Another Brand Bites the Dust?

So Dove, a venerable brand of bar soap (owned by Lever Brothers, AKA Unilever, which has an enormous stable of household brands) looks to have trod heavily on its metaphorical private parts in falling for the supposed magic of an internet celebrity “influencer”, a woman who bears a notable resemblance to the Venus of Willendorf and is a malicious racist besides. I swear, I wonder if someone has spiked the coffee urns or the water coolers at whoever is the most currently popular advertising agency with hallucinogenic compounds, or if the advert creators and the approving corporate C-suite executives have all just drunk too deeply of the magical diversity madness. There is a place for edgy – and it’s not with mainstream commodities with a long history of appealing to a wide segment of consumers. On recent examination, I deduce that they are not teaching this in marketing classes lately.

It is nice and perhaps forward-thinking of advertisers and producers of consumer goods to ditch impossibly perfect, beautiful models in favor of featuring normal but attractive women or men in advertising, but I just can’t help thinking that it is a huge mistake to feature the grotesque, the homely and the screamingly unattractive models to sell soap, underwear, or whatever – male, female, or wanna-be-something-else. There is ordinary and normal – and then there is ‘auditioning for a place in a traveling circus freak show’. How on earth can this be construed as a good idea when it comes to moving product? The usual excuse for an awful, offensive commercial has always been “Well, it makes it memorable, so no matter! Good or bad, you’ll remember and buy the product!”

I have never entirely been convinced of this line of reasoning; there were plenty of consumer items that I wouldn’t touch with a ten-foot pole because an ad by the manufacturer left me cold, and I don’t believe I am unique in this. It’s become clear in the last few months that loyal customers can only be pushed so far by popular national brands embracing their inner freak, ever since the recent debacle over Bud Light and wanna-be-girl Dylan Mulvaney. An inexpensive and best-selling beer formerly beloved by undiscriminating male drinkers everywhere basically became untouchable over a long hot summer. Will Dove soap likewise crash and burn, through being partnered with a so-called influencer so repulsive, and an advertising concept so ick-making as Free the Pits’? Discuss as you feel moved.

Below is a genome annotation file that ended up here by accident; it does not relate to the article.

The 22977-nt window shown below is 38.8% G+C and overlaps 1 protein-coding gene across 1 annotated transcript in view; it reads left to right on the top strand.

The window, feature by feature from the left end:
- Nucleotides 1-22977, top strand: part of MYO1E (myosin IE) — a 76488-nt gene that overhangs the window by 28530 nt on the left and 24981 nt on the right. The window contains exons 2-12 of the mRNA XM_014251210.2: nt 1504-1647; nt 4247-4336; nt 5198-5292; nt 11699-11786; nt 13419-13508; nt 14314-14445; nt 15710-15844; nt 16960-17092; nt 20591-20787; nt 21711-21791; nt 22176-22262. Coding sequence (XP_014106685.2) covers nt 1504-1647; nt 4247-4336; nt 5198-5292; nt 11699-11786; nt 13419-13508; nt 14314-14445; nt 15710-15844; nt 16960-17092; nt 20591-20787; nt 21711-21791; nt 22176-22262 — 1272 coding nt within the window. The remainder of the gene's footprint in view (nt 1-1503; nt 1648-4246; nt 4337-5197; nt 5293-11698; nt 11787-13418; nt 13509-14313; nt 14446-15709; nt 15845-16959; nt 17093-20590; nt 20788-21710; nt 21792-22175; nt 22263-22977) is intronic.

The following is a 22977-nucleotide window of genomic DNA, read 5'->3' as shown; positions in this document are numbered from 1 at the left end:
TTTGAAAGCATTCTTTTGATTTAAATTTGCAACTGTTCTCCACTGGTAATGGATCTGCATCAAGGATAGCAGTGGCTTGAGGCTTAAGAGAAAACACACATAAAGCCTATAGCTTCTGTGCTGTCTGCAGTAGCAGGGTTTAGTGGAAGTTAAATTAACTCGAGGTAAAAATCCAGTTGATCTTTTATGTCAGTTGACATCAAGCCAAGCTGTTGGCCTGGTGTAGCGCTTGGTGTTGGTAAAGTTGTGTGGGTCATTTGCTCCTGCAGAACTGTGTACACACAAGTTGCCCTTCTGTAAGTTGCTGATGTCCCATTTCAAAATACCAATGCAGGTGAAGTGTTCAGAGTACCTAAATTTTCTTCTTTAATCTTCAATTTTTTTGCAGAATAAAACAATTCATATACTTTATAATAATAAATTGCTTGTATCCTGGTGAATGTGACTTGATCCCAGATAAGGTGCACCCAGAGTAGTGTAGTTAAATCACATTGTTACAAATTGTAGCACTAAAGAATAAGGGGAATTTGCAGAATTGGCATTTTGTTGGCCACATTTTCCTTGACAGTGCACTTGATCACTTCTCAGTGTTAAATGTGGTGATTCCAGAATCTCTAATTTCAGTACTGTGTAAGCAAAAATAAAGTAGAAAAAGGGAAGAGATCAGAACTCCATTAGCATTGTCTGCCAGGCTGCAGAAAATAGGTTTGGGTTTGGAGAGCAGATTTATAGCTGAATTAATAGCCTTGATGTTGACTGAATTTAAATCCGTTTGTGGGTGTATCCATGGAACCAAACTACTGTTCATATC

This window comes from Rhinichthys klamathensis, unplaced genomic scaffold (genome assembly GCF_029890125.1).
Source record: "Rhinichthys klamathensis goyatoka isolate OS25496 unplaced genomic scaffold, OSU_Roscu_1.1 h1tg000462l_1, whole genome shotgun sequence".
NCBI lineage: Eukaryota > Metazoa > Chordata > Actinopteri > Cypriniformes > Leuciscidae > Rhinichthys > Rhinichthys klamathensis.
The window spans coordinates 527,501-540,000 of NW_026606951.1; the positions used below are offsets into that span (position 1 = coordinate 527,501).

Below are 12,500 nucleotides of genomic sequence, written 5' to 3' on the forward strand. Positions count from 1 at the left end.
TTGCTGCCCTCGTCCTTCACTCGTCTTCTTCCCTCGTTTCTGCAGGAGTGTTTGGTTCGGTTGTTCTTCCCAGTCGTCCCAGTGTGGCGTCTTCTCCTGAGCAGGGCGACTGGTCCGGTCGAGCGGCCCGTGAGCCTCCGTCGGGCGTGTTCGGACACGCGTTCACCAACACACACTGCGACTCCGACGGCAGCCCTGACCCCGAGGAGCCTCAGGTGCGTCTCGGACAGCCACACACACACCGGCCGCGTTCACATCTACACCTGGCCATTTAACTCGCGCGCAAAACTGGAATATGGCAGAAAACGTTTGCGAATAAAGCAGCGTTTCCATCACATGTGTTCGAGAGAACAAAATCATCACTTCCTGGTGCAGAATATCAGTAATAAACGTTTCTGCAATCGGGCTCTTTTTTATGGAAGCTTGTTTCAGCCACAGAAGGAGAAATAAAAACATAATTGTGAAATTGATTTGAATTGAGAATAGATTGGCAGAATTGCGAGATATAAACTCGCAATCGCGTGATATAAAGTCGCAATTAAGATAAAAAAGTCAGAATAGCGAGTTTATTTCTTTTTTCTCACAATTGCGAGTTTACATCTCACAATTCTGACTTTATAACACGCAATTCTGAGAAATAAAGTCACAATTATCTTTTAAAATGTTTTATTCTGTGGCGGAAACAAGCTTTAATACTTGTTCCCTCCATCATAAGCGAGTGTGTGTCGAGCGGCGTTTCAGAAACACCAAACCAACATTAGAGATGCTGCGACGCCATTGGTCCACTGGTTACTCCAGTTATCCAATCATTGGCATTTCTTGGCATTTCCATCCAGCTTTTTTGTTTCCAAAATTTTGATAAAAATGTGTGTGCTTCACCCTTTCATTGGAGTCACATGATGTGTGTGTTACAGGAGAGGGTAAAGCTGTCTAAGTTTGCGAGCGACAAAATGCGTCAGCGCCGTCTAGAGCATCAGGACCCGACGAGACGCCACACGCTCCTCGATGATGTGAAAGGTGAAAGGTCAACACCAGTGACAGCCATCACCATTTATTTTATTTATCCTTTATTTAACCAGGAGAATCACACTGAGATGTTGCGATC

(As for soap, my daughter and I make our own homemade olive-oil Castile, from scratch, for our own use.)

26 thoughts on “Another Brand Bites the Dust?”

  1. Look at Braun as well. I recently shot those reprobates a note saying I would never buy their products again. Same with Harry’s.

  2. I don’t purchase Dove, because Ivory floats- and it costs less. The ad campaign has given me another reason to not purchase Dove.
    Pew Research: Support for the Black Lives Matter Movement Has Dropped Considerably From Its Peak in 2020.

    Support versus oppose BLM: 67-31 in June 2020,
    51-46 April 2023 In three years, Support versus oppose BLM has gone in three years from a 36 % margin to 5%.
    Marketing people are supposed to jump on trends, so that consumers identify their product with a trend increasing in popularity. Here marketing went against the trend. Like they say, go Woke and go Broke.

  3. I am an advertising agent. I used to work with a woman who believed that it didn’t matter whether a commercial made a positive or negative impression so long as it was memorable. I always considered that to be ridiculous. If that was true, you could just make spots that were gross for any product. The grosser the better. If they left the viewer vomiting in their living room, they would never forget. They also would never buy your product, but who cares about that?

  4. Be my guest, Dove. Join Gillette, Harry’s, and Braun as my favorite house guests. Years ago when Gillette went Commie I got a safety razor, with a pack of blades by Personna and Feathers. Now I have to live even longer than I planned to enjoy not buying these brands, and saving money, too.

    Thanks for the heads up, suckers. Time to read up on soaps.

  5. I certainly wouldn’t be convinced to buy dove based on her.

    As far as all this polarizing advertising I just finished a wonderful book on Johnny Carson by his longtime friend, lawyer and confidant, Henry Bushkin.

    Carson was noted for never bringing politics onto his show and he told Henry “why would I knowingly offend 50% of the audience?”

    Why would you knowingly alienate much of your customer base?

    Always remember what somebody said about business. “People either buy from you because they want to or they have to”.

    Nobody has to buy dove.

    I think the problem with a lot of these companies is that they have these activists in high marketing places and they are in a bubble

  6. I feel great. I just purchased an alternate soap brand, and instead of buying a Braun electric shaver, I bought a Remington. Works great!

    These clowns don’t want our money.

  7. Venus of Willendorf is just an exaggeratedly female form; way, way hotter than that grossly obese racist creep!